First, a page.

I now view JFK as a skilled campaigner, probably the first to turn TV to his advantage. Those who listened to the Nixon-Kennedy debates on radio, such as my babysitter, said that Nixon had won. Those who saw it on TV said that JFK had won. JFK lied about the “missile gap” during the campaign. Perhaps one thing that in later years led me toward an analytical view of JFK instead of a hagiographic view was that for a Politics class in 9th grade I had to read and give a class presentation on Theodore White’s The Making of the President 1960.

    As expat points out , it is hard to see JFK making an apology tour, though he apparently didn’t do too well with Nikita in Vienna.

  50. Gringo Says:

    Anna, one thing that endeared JFK to us was that he had a sense of humor. Neo has posted several times some excerpts of his press conferences. He was a good extemporaneous speaker who could deflect a difficult question with a humorous quip. Not like someone we know.

    Vaughn Meader made several comedy albums about the Kennedy family in the early 1960s. They were very popular. My parents had them as did many of their friends. It was said that JFK enjoyed listening to them. Unfortunately, JFK’s assassination put Vaughn Meader’s career into an eclipse.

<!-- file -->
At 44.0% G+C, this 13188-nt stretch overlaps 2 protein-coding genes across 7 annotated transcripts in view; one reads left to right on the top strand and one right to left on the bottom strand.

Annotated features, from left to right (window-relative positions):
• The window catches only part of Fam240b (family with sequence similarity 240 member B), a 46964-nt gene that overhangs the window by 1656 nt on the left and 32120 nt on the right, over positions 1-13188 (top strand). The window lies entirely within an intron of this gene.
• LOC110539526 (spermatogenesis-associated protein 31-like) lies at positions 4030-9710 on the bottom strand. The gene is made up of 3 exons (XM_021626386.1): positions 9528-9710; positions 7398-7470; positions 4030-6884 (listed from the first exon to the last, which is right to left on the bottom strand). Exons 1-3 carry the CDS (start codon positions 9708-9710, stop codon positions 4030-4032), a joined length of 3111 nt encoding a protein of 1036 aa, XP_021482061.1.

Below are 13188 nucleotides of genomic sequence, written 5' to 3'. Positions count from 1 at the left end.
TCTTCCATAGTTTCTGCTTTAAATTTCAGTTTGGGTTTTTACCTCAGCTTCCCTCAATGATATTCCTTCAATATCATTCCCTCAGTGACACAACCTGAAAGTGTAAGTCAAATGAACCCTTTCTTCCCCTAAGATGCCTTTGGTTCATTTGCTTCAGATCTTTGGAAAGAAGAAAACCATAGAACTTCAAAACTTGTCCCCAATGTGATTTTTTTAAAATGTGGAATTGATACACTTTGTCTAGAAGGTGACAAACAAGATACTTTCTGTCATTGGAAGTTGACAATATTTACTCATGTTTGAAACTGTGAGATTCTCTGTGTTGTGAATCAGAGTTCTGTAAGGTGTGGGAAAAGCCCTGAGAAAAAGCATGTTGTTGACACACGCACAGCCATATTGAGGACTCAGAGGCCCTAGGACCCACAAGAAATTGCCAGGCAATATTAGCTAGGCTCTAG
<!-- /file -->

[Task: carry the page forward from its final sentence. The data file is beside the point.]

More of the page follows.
One line I recall from Vaughn Meader illustrates what people thought of JFK’s wit, from the Press Conference skit.
    JFK/Vaughn Meader: “Here is the woman whose questions haunt me. Like the Asian Plague. Fasten your seat belts, ladies and gents, here is Mrs. Craig.”
    Reporter Craig: “I don’t want you to be angry. I don’t want you to be sore. Will Rockefeller be President in 1964?”
    JFK/Vaughn Meader: “If I were living in New York, he’d be my candidate. It’s the best way I know to get him. Out of New York State.”

    Granted, this is fictional, but this is an illustration of what people thought of JFK’s wit.

  51. Sam L. Says:

    Obama is like a dummy I saw at Coldwater Ridge Visitor Station on Mt. St. Helens in WA. The dummy is clothed, but the head is just a featureless head shape. When the display is operating, a face is projected upon the dummy.

    Far too many people have projected a face on Obama and heard what they wanted to hear in his words.

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Previously a lifelong Democrat, born in New York and living in New England, surrounded by liberals on all sides, I've found myself slowly but surely leaving the fold and becoming that dread thing: a neocon.